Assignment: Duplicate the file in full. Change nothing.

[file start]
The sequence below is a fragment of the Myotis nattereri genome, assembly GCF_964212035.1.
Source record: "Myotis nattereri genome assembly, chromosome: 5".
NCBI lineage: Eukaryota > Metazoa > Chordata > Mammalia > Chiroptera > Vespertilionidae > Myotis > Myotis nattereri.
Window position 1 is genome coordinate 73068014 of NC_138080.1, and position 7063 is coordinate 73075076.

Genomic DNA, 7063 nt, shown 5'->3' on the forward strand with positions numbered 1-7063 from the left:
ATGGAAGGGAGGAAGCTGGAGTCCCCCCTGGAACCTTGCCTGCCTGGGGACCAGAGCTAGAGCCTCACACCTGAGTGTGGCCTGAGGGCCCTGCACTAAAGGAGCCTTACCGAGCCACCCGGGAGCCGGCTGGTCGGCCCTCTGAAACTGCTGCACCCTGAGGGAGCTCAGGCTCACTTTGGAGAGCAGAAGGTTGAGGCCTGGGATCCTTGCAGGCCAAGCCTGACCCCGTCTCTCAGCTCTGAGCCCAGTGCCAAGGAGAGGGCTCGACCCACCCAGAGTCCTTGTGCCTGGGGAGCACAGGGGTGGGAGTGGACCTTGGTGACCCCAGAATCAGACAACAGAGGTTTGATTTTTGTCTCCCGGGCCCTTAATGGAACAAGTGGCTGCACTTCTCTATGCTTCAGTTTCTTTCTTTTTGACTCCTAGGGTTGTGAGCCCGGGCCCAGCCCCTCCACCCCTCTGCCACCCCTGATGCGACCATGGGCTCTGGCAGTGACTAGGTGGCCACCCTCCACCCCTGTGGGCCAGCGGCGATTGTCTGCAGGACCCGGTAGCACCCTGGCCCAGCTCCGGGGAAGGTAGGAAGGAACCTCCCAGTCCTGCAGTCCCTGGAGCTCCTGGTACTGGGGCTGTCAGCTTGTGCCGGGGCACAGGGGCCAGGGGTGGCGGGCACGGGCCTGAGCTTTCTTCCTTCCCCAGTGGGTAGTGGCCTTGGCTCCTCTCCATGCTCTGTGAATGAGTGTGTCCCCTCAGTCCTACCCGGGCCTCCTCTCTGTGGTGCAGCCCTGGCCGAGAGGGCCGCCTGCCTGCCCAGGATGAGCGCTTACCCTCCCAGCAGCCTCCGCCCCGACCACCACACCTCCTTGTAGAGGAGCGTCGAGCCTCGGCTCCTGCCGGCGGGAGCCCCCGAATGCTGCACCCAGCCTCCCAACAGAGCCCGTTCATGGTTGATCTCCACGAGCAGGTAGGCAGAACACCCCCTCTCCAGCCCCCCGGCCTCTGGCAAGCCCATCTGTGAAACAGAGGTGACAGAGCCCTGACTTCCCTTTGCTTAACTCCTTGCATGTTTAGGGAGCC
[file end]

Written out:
The sequence below is a fragment of the Myotis nattereri genome, assembly GCF_964212035.1.
Source record: "Myotis nattereri genome assembly, chromosome: 5".
NCBI lineage: Eukaryota > Metazoa > Chordata > Mammalia > Chiroptera > Vespertilionidae > Myotis > Myotis nattereri.
Window position 1 is genome coordinate 73068014 of NC_138080.1, and position 7063 is coordinate 73075076.

Genomic DNA, 7063 nt, shown 5'->3' on the forward strand with positions numbered 1-7063 from the left:
ATGGAAGGGAGGAAGCTGGAGTCCCCCCTGGAACCTTGCCTGCCTGGGGACCAGAGCTAGAGCCTCACACCTGAGTGTGGCCTGAGGGCCCTGCACTAAAGGAGCCTTACCGAGCCACCCGGGAGCCGGCTGGTCGGCCCTCTGAAACTGCTGCACCCTGAGGGAGCTCAGGCTCACTTTGGAGAGCAGAAGGTTGAGGCCTGGGATCCTTGCAGGCCAAGCCTGACCCCGTCTCTCAGCTCTGAGCCCAGTGCCAAGGAGAGGGCTCGACCCACCCAGAGTCCTTGTGCCTGGGGAGCACAGGGGTGGGAGTGGACCTTGGTGACCCCAGAATCAGACAACAGAGGTTTGATTTTTGTCTCCCGGGCCCTTAATGGAACAAGTGGCTGCACTTCTCTATGCTTCAGTTTCTTTCTTTTTGACTCCTAGGGTTGTGAGCCCGGGCCCAGCCCCTCCACCCCTCTGCCACCCCTGATGCGACCATGGGCTCTGGCAGTGACTAGGTGGCCACCCTCCACCCCTGTGGGCCAGCGGCGATTGTCTGCAGGACCCGGTAGCACCCTGGCCCAGCTCCGGGGAAGGTAGGAAGGAACCTCCCAGTCCTGCAGTCCCTGGAGCTCCTGGTACTGGGGCTGTCAGCTTGTGCCGGGGCACAGGGGCCAGGGGTGGCGGGCACGGGCCTGAGCTTTCTTCCTTCCCCAGTGGGTAGTGGCCTTGGCTCCTCTCCATGCTCTGTGAATGAGTGTGTCCCCTCAGTCCTACCCGGGCCTCCTCTCTGTGGTGCAGCCCTGGCCGAGAGGGCCGCCTGCCTGCCCAGGATGAGCGCTTACCCTCCCAGCAGCCTCCGCCCCGACCACCACACCTCCTTGTAGAGGAGCGTCGAGCCTCGGCTCCTGCCGGCGGGAGCCCCCGAATGCTGCACCCAGCCTCCCAACAGAGCCCGTTCATGGTTGATCTCCACGAGCAGGTAGGCAGAACACCCCCTCTCCAGCCCCCCGGCCTCTGGCAAGCCCATCTGTGAAACAGAGGTGACAGAGCCCTGACTTCCCTTTGCTTAACTCCTTGCATGTTTAGGGAGCC